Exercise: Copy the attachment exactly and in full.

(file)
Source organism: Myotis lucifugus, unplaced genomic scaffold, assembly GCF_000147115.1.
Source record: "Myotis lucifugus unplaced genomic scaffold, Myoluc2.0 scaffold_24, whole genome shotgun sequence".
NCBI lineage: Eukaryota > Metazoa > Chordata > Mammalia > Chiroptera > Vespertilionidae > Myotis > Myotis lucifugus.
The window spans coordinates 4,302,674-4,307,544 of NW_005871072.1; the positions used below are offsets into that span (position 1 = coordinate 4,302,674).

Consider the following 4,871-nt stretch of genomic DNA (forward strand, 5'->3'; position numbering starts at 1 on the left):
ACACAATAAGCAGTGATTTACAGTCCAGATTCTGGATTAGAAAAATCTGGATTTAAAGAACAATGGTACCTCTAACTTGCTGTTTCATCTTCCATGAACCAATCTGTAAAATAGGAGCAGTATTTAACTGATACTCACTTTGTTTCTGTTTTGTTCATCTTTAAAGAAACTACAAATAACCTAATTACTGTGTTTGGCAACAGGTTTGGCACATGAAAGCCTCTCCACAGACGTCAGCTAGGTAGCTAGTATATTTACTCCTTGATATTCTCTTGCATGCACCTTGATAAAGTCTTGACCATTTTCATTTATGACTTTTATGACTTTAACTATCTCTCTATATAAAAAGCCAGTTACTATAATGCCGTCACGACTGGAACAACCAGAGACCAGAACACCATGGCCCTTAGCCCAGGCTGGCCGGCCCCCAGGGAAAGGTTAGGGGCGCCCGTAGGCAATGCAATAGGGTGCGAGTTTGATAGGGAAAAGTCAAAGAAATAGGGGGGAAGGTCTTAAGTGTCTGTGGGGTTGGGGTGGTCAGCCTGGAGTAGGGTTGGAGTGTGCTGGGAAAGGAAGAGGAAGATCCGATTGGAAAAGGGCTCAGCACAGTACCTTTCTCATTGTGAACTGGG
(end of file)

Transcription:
Source organism: Myotis lucifugus, unplaced genomic scaffold, assembly GCF_000147115.1.
Source record: "Myotis lucifugus unplaced genomic scaffold, Myoluc2.0 scaffold_24, whole genome shotgun sequence".
NCBI lineage: Eukaryota > Metazoa > Chordata > Mammalia > Chiroptera > Vespertilionidae > Myotis > Myotis lucifugus.
The window spans coordinates 4,302,674-4,307,544 of NW_005871072.1; the positions used below are offsets into that span (position 1 = coordinate 4,302,674).

Consider the following 4,871-nt stretch of genomic DNA (forward strand, 5'->3'; position numbering starts at 1 on the left):
ACACAATAAGCAGTGATTTACAGTCCAGATTCTGGATTAGAAAAATCTGGATTTAAAGAACAATGGTACCTCTAACTTGCTGTTTCATCTTCCATGAACCAATCTGTAAAATAGGAGCAGTATTTAACTGATACTCACTTTGTTTCTGTTTTGTTCATCTTTAAAGAAACTACAAATAACCTAATTACTGTGTTTGGCAACAGGTTTGGCACATGAAAGCCTCTCCACAGACGTCAGCTAGGTAGCTAGTATATTTACTCCTTGATATTCTCTTGCATGCACCTTGATAAAGTCTTGACCATTTTCATTTATGACTTTTATGACTTTAACTATCTCTCTATATAAAAAGCCAGTTACTATAATGCCGTCACGACTGGAACAACCAGAGACCAGAACACCATGGCCCTTAGCCCAGGCTGGCCGGCCCCCAGGGAAAGGTTAGGGGCGCCCGTAGGCAATGCAATAGGGTGCGAGTTTGATAGGGAAAAGTCAAAGAAATAGGGGGGAAGGTCTTAAGTGTCTGTGGGGTTGGGGTGGTCAGCCTGGAGTAGGGTTGGAGTGTGCTGGGAAAGGAAGAGGAAGATCCGATTGGAAAAGGGCTCAGCACAGTACCTTTCTCATTGTGAACTGGG